Hard News: This is bad – very bad
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Russell Brown, in reply to
Recreational drug users sometimes leave the impression that they don’t really care whether reform results in an increase in suffering or not.
You know, I think many recreational drug users are quite focused on reducing suffering.
I think the cannabimimetics are a a really difficult case. Ideally, no one should take them. They’re bad drugs, which makes regulation challenging. But it’s a fact that there’s a level of harm and suffering going on now that the legal-sale era never got close to.
The best I can do is to surmise that had cannabis law reform taken place eight or 10 years ago, this whole thing might not have started.
What sort of lowlife sells an addictive poison to the homeless
andin, in reply to
US CDC figures state that 500,000 people have died using prescription painkillers, opioids and heroin over the last fifteen years. Facilitating the use of such substances is not going to reduce harm
Not sure what your point is, but that paragraph seems contradictory
You know, I think many recreational drug users are quite focused on reducing suffering. [...] I think the cannabimimetics are a really difficult case. Ideally, no one should take them. They’re bad drugs, which makes regulation challenging.
Okay. I agree that this is ultimately about health and wellbeing and I would support a set of measures aimed at minimising harm. I hope those responsible for the reform effort have a firm grasp of addiction and the neurological consequences of drug use.
I'm a little older than I once was, and I've become... more open... to the idea that recreational drugs can influence our spiritual lives. In traditions such as Rastafarianism, Vodun and Thelema, drug use is considered beneficial. Other traditions approach the subject differently and I don't see how I'd plausibly convey the balance of risks to my 18 year old self.
In any event, I enjoyed the Shleu-Shleu mix from yesterday's post.
WH, in reply to
If it helps, I think I agree that there is no point imposing criminal penalties on those found with recreational quantities of illegal drugs (although I might support fines, confiscation and compulsory treatment orders). Similarly, measures that prevent dependent users from obtaining help are probably doing more harm than good.
Not my problem,nothing I need to do, says Bill English;
andin, in reply to
says Bill English;
Well I’m sure his mouth was moving and words were coming out. Tho the uninformed drivel is worse than non-sensical. Just because the substance is sprayed on green vegetable matter, so smoking it becomes the method of ingestion, doesnt make it ‘synthetic cannabis’.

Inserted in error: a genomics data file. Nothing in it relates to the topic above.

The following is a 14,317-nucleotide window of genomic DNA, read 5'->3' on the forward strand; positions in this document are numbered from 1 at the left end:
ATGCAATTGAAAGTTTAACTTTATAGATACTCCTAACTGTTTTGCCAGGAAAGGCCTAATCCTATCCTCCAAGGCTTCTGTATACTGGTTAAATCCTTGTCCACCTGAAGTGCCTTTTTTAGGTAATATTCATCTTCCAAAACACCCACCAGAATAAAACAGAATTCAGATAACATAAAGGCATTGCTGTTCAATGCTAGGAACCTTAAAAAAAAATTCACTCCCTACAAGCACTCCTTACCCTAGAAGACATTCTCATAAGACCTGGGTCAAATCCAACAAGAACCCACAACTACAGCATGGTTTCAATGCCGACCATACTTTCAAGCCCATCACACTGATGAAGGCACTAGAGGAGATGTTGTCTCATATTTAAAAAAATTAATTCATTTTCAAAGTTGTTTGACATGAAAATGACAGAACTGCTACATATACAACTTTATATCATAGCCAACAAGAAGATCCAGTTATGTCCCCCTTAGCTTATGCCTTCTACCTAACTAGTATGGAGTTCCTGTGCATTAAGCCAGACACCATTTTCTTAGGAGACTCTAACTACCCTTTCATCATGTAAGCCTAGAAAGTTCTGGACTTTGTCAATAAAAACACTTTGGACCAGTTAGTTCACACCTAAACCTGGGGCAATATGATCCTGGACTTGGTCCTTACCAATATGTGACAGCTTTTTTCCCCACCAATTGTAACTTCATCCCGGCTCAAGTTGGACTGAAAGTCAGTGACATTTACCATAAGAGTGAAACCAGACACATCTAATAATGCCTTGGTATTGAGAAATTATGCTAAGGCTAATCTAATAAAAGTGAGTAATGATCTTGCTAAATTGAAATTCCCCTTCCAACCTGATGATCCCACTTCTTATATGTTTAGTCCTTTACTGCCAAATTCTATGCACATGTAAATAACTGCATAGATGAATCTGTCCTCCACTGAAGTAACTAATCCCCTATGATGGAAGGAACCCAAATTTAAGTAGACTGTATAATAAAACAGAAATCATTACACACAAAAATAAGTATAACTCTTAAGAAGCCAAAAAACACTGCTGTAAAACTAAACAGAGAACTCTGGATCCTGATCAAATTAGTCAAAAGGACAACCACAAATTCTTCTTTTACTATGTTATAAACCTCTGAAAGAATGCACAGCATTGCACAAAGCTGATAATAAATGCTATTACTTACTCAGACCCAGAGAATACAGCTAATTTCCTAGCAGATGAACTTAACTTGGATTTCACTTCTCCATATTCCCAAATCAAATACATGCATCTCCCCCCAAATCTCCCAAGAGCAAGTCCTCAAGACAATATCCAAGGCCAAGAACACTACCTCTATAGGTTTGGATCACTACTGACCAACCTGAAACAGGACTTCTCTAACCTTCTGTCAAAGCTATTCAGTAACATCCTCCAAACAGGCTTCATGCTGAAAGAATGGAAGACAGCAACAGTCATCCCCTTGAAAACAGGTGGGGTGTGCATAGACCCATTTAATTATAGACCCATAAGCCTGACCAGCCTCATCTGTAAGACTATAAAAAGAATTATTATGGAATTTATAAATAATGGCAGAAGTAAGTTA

And his mantra of “personal responsibility’ is a hand washing exercise of criminal proportion.
Drug education isnt an answer when it is a new derivative of some kind, probably easy to make.
Why is it being sold? In a society where money has taken on godlike status there are those who will do anything to get in with their god. And that is directly the responsibility of government. Tho a pen pusher like BBB Billy would struggle to grasp such a concept.
I've written a comment piece for RNZ: No easy fix for synthetic cannabis health emergency
andin, in reply to
LOCK UP THE POOR!
Rich of Observationz, in reply to
Maybe they could help by not having their fraudulent managers taking up the scarce resources of the justice system.
Simon Lyall, in reply to
Heart of the City just a press release around businesses...apparently, their solution is to eradicate homelessness by largely increasing security.
What do you think they should should have said? They have inner-city businesses complaining, what should they do?
andin, in reply to
They(whoever) has carefully worded the press release to make themselves look blameless and this is an unwelcome intrusion of the wider 'world' into their part of the 'world'. Its a cunning plan that feeds their feelings of innocence with outrage at individuals who show a lack of perception of themselves and the impact their actions are having on their surroundings at the time of their "anti-social behaviour".
It plays on feelings of helplessness in the face of a perceived threat to their otherwise safe orderly world.
But what they are doing is kicking down the social order while giving the appearance of innocence, when they should (IMO) be kicking up. The homeless didnt deliberately try to be that way, it is a circumstance in which they feel powerless and are blindly lashing out or harming themselves. OTOH those in positions of influence and power have chosen to get there. And as the saying goes with power comes responsibility, and those in power are not accepting any responsibility at the moment. It seems to be a worldwide problem, but thats by the by.
Its a situation thats has arisen and these situations will continue to arise until those who have the will to do something about it act. Which isnt happening!
What should they have said? Nothing, acted on the situation, given the homeless a cup of tea maybe. Show some human charity not sit in their shops bemoaning the situation. Complain loudly to Government. Just moving them along wont change anything permanently it just makes those shop owners frontage pretty. And that is not a solution.
I guess the Police have to really want to help, or even follow up adequately:
"Had we not had higher priority incidents to attend at the time we would have gone there, but I am telling you now, the action would not have been to arrest them as the penalty is so low. It is good to know where users are and who is involved though."
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